The altitude can affect some people, and have little affect on others. I was one of the affected. I think I am more of a sea-level girl, not entirely physically comfortable at 2,600m.
The affects of altitude sickness vary, but this is what I experienced – feeling hungover when waking up (even though I don’t drink), heavy chest, difficulty breathing, lethargy, blocked nose.
I realised that it wasn’t going to pass quickly as it stuck with me throughout the week. So leisurely walking was the extent of my exercise in Bogota. But I was determined to still see what I could.
Coffee helped, so I headed a different path north towards Bourbon Coffee Roasters. The streets are so colourful…
There was even a wall mural of street art telling the story of Tom Sawyer. Very strange.
Great coffee and a spinach and cheese empanada makes everything better. Especially when it’s from Bourbon Coffee Roasters.
The walk to El Retiro was flat, and not too far. The area felt posh.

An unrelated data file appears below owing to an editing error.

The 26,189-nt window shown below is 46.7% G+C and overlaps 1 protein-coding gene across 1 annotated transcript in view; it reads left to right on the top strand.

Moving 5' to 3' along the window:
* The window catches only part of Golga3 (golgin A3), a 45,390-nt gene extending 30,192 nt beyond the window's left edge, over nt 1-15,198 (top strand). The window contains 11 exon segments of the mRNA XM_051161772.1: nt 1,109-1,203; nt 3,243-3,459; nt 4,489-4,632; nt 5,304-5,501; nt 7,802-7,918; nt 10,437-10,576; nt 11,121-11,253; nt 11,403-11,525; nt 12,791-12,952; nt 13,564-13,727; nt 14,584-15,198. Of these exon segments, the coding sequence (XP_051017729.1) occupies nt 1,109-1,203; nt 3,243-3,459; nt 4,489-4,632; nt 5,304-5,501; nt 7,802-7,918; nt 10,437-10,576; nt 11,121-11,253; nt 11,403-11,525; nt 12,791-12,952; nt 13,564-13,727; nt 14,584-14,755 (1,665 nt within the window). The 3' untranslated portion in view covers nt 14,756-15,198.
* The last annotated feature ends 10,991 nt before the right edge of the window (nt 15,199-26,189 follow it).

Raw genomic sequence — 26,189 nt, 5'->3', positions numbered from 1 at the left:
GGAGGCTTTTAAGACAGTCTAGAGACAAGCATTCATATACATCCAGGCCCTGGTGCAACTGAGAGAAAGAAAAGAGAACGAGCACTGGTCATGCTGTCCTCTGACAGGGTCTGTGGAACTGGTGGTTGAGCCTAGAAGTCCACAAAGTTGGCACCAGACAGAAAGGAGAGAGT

Clearly Colombians in Bogota are NOT early risers, and a lot of cafes, restaurants and shops do not open until 11am or 12pm.
For an early-riser like me, it’s bizarre. The shopping centre I discovered was slightly more bustling, and the Christmas decorations were very unique.
There was a lovely view from the roof foodcourt.
Luckily Freshii was open, so I got myself a Superfood soup to try and feel better.
Somehow, I knew I couldn’t walk back. My body was saying – no. Luckily I could just call an Uber.
Back in Chapinero
Sometimes, sugary sweetness is the best answer, no matter the question…
But for dinner, a local veggie burger is best.
Ultimately my great experience in Bogota is thanks to my amazing host, Ramon, who cooked me a different vegetarian breakfast each morning. What a wonderful, kind, intriguing and insightful person.
And I cannot forget the source of most of my entertainment… a crazy, energetic and enthusiastic cat that is ALL personality – Mono.
Even with the altitude sickness, visiting Bogota was worth it.
Also published on Medium.